Originally Posted by kzhtoo
Hi Tigger, appreciate it as always!
2) I approximated the microphone at ear height with upward position. But regardless today I rerun ARC again with more precise mic positioning. The result still turns out to be the same for high freq roll off above 10kHz. I even did a quick measure for the fronts to see if other area in the room is different. Focal 1008 Beryllium tweeter is supposed to be very good and my ears do agree, but it just doesn't seem consistent with ARC freq sweep. Yes, the spec is up to 40kHz according to Focal - they believe even though freq > 20kHz is not audible, it should help improve the efficiency at high end.
And you're right in that tweeters are okay. My guess is if either one of them is blown, ARC would show error during the sweep. I'm puzzled why the curve turns out to be that way. I'm just afraid something might be broken that I don't know of. Maybe it's the room not being treated??One other thing is 1008 Be are rear ported. Currently I have the rear 2 feet away from the front wall. Maybe moving out might help. But it's too late to try today.
4) I guess I could wait on the official firmware release. This is not the main concern at the moment.
I attached my new ARC run below. All 3 level calibration for fronts L/R and sub are at 0.
Again, thanks much!
ARC will not throw an error, just because a speaker is blown (unless something is really wrong). It will however show you the speaker is not responding in the frequency range it covers. (If the whole speaker itself, not just one of the speakers in your speaker, is dead, than ARC will not detect anything from that channel and will show an error).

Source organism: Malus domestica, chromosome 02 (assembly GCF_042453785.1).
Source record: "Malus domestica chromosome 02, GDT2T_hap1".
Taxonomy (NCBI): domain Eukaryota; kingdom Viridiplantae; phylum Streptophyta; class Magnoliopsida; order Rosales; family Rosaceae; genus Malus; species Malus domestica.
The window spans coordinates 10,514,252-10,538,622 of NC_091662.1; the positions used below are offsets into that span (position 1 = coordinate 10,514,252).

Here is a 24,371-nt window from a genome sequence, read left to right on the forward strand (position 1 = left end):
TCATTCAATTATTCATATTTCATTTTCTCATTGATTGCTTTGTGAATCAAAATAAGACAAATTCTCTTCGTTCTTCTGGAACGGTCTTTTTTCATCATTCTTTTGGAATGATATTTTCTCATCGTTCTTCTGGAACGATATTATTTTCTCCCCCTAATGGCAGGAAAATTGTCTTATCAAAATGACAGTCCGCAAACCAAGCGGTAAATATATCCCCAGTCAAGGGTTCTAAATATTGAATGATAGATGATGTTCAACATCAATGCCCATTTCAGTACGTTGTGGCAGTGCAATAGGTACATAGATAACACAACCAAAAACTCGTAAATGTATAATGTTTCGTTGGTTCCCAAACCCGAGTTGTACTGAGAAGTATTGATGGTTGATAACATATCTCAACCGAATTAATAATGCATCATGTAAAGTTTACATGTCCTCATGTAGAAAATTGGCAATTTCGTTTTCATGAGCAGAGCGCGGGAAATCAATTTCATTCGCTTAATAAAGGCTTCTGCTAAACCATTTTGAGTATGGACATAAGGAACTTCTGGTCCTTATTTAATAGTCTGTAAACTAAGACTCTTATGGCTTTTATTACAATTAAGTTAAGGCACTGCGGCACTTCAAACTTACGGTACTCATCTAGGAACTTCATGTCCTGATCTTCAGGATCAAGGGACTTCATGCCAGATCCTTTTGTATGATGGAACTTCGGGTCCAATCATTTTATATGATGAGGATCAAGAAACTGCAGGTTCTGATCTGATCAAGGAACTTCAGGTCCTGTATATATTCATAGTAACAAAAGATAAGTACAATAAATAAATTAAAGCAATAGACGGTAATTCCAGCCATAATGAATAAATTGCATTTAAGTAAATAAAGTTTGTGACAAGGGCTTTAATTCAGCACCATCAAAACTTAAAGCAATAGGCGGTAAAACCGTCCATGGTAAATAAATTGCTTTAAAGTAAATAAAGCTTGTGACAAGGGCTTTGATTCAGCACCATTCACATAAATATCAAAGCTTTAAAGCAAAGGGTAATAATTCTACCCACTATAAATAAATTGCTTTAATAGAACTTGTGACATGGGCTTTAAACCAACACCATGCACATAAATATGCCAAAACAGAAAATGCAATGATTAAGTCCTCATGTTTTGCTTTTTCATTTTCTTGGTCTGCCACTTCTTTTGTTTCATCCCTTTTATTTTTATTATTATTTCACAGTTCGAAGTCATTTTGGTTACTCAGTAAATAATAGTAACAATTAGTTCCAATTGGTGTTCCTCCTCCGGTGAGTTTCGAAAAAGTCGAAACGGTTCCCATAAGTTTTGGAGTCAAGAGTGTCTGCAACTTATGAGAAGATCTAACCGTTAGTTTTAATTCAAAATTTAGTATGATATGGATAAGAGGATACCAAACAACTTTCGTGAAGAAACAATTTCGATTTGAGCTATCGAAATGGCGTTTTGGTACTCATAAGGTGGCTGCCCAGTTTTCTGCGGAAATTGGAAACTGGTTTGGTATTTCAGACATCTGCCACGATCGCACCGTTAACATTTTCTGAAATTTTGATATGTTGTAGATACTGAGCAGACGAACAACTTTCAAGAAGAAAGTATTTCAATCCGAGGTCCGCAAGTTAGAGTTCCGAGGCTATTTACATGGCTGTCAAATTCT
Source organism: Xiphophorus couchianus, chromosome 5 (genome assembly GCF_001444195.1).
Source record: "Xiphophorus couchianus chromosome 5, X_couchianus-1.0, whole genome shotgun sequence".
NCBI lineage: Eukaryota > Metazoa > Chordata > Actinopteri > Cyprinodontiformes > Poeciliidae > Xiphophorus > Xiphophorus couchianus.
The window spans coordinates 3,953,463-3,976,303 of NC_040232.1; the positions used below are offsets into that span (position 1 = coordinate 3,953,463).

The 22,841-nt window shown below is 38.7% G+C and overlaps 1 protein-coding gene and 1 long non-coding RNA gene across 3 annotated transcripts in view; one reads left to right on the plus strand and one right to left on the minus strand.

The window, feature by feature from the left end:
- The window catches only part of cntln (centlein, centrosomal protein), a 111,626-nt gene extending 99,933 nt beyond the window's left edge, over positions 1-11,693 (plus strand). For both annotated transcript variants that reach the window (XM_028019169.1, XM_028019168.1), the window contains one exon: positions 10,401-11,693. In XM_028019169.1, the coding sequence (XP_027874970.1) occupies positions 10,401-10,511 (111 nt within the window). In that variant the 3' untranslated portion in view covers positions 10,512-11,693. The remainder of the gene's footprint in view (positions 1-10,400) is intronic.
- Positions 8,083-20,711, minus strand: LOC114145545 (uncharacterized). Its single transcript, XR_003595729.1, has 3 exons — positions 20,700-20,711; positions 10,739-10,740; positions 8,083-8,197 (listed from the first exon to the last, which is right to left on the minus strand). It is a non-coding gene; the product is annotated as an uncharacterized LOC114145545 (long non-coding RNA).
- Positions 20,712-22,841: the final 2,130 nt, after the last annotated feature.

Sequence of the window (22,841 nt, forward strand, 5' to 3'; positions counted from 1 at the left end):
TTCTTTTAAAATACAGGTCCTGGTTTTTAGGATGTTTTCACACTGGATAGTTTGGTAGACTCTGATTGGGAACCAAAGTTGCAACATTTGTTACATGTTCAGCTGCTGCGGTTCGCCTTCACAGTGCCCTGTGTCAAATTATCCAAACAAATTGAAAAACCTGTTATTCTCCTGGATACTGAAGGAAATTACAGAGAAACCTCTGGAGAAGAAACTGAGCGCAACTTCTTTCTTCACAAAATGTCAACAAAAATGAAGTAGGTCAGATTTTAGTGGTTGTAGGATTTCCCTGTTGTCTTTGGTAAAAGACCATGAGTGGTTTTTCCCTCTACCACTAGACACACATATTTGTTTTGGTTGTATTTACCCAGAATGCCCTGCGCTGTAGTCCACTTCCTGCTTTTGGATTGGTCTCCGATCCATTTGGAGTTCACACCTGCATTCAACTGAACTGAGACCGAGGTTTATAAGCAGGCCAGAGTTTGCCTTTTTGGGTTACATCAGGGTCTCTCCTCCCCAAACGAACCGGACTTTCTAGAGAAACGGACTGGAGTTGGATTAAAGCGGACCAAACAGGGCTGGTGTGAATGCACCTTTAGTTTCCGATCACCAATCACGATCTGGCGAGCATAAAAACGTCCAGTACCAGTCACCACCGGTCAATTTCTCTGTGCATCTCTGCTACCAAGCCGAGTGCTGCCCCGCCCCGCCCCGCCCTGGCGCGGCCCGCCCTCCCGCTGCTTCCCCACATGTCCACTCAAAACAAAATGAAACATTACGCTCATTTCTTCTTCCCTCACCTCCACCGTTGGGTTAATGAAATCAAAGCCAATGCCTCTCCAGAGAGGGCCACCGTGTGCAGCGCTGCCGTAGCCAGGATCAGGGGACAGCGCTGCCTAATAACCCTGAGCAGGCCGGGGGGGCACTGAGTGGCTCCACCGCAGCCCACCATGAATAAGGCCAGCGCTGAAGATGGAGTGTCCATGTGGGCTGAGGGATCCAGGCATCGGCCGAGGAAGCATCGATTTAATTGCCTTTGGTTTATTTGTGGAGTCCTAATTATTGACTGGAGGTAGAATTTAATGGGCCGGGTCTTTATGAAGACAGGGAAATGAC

As for the speaker being more efficient because it goes higher... sounds like marketing and sales BS to me... but I would love to know their logic to that statement.
The rear port will have no effect on the Tweeter. The port is for your woofer. The tweeter (should) be a closed back and therefore completely independent of the port, speaker cabinet or any of the rest of the speaker cosmetics (short of someone putting a grill cloth over the tweeter that absorbs high frequencies).
Room treatments will have no real impact on the tweeter, except to help reduce reflections of high frequencies (which would cause you to lose volume in the higher frequencies, not gain it). Unless of course by treatments you mean removing any sound absorbing materials in your room and applying hard reflective surfaces... not a good plan in most cases.
As your old speakers (in presumably nearly the same location) had no problem going higher, what you are seeing is the result of the new speaker design. Not the room.
Again, the specs say the speaker will play at 40kHz and I don't doubt that, but at what volume? If they hit 40kHz at 50db down... your graph would likely look like what you are seeing. I would contact the speaker manufacturer and ask them for a graph of the speakers frequency response up to the 40kHz point. I would also ask them what the crossover frequency is for the tweeter. If it is around 3-4kHz (which I'm guessing it is) than your tweeters are working just fine. If it is around 8-10kHz, than yes, you may have an issue as it basically looks like your tweeters are rolling off at that frequency.
Out of curiosity, have you tried placing the ARC mic about 5-6 feet directly inf front of the tweeter, at the exact same height as the tweeter, and doing a sweep there? You can use Quick Measure to do this. I would be interested to see that graph.